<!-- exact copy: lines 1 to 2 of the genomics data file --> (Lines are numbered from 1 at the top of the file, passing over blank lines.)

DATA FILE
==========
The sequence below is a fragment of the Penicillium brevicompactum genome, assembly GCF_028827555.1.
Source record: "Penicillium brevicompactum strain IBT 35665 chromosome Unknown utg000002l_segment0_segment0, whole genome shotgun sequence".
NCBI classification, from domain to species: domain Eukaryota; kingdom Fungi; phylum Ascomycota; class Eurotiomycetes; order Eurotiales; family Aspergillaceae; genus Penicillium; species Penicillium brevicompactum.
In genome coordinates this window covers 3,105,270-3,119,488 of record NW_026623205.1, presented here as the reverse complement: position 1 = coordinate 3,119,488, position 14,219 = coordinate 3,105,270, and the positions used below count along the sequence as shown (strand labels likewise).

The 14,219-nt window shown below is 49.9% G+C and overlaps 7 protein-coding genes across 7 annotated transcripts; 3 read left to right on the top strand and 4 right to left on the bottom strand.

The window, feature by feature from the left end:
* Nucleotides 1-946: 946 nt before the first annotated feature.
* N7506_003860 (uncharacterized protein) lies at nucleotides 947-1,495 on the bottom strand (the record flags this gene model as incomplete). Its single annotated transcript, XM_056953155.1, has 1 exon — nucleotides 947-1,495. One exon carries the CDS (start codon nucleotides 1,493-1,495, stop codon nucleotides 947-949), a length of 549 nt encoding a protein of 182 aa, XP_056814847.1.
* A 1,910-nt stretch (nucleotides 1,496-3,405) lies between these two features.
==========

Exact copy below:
The sequence below is a fragment of the Penicillium brevicompactum genome, assembly GCF_028827555.1.
Source record: "Penicillium brevicompactum strain IBT 35665 chromosome Unknown utg000002l_segment0_segment0, whole genome shotgun sequence".